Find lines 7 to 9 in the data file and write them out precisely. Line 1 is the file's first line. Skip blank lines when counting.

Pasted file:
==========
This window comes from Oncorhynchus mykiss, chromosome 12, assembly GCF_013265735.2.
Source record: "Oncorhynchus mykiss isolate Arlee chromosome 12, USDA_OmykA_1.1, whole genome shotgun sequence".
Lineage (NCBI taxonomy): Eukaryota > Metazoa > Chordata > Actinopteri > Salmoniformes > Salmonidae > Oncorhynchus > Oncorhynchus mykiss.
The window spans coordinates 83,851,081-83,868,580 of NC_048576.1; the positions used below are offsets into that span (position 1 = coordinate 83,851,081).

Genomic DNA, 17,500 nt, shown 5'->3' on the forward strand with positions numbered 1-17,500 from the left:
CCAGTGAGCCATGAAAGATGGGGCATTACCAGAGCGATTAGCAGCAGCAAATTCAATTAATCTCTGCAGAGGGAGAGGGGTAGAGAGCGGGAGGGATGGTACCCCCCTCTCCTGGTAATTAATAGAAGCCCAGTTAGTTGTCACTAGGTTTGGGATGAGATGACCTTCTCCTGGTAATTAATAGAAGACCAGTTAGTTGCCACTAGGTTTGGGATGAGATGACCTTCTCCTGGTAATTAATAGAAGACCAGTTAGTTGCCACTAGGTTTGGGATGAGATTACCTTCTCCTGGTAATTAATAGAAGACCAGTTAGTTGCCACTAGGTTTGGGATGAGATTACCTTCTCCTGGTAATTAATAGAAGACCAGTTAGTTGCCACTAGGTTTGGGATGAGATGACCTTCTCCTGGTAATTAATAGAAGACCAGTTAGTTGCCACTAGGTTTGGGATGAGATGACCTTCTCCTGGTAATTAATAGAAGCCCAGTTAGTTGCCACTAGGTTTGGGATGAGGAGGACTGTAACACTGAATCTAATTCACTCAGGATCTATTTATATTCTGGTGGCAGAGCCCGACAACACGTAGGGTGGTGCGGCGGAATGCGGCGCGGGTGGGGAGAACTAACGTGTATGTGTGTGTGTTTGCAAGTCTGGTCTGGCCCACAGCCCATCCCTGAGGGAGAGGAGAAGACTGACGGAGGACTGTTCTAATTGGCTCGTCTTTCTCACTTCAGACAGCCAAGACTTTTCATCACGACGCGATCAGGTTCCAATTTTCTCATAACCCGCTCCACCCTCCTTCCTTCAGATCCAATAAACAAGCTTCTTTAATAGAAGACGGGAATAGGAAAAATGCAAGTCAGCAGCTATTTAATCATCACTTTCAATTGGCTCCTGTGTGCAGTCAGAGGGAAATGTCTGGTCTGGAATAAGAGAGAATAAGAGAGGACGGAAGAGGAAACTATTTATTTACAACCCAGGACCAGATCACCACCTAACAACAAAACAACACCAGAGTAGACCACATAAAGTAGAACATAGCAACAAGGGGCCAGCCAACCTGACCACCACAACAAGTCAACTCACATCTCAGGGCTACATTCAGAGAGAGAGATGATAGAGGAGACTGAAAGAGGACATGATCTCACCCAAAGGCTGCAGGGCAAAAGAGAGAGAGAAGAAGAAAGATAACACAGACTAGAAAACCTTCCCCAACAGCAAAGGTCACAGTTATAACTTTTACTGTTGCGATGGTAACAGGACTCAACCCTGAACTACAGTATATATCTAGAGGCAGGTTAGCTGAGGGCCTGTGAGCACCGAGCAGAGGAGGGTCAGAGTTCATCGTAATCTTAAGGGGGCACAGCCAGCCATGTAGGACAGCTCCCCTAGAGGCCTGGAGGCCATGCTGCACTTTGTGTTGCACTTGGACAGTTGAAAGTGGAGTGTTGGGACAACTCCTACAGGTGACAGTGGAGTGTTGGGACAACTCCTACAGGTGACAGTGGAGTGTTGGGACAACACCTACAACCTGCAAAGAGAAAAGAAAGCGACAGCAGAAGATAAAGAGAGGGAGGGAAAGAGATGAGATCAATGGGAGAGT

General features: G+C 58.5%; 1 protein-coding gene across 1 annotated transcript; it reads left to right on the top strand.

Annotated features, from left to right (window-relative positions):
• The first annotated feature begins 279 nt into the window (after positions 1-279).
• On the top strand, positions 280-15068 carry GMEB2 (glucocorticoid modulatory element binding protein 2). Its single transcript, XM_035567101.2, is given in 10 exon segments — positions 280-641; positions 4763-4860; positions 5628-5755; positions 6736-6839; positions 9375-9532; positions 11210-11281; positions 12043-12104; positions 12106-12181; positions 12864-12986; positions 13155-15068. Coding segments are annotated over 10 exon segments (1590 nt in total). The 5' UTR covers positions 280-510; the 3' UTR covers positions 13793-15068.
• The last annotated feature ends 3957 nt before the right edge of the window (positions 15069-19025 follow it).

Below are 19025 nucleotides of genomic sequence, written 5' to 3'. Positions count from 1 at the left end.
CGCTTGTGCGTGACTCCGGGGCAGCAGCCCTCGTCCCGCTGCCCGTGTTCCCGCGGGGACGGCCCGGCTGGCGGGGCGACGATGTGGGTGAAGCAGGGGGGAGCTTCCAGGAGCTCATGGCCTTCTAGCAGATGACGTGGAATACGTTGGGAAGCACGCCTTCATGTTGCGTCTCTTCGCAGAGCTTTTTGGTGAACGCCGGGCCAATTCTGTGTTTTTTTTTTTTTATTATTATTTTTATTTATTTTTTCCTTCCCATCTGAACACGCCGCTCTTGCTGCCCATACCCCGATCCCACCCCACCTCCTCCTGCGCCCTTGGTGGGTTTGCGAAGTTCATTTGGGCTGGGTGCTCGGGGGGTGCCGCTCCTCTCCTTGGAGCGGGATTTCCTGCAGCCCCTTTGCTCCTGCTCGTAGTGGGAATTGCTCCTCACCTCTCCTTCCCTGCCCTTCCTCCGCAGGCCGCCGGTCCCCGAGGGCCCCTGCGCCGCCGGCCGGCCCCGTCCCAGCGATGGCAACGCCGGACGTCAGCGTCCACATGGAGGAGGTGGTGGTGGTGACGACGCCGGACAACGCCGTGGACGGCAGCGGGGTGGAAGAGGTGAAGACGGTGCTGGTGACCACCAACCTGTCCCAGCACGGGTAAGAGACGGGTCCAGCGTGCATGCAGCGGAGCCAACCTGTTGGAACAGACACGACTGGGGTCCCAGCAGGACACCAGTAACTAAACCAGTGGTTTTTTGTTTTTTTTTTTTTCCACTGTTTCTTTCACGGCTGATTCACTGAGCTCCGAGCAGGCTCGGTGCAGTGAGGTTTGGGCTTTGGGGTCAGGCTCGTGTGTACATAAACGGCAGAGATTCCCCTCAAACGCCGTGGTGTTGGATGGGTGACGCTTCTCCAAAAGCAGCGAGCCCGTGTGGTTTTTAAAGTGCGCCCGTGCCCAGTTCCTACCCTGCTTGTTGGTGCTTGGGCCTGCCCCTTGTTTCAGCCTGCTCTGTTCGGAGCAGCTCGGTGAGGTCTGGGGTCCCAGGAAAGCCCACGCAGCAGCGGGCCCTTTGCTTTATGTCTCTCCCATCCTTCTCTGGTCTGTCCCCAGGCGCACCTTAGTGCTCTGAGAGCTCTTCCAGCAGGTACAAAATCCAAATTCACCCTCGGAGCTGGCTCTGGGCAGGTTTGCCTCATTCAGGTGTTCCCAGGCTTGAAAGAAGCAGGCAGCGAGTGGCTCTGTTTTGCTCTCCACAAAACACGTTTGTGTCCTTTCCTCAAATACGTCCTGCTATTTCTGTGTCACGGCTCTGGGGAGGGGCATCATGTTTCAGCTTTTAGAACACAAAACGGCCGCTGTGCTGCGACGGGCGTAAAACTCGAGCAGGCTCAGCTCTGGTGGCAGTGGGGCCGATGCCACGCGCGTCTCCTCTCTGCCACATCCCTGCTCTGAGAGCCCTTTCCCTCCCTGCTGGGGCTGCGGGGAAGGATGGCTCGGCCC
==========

General features: G+C 58.5%; 1 protein-coding gene across 1 annotated transcript; it reads left to right on the top strand.

Annotated features, from left to right (window-relative positions):
• The first annotated feature begins 279 nt into the window (after positions 1-279).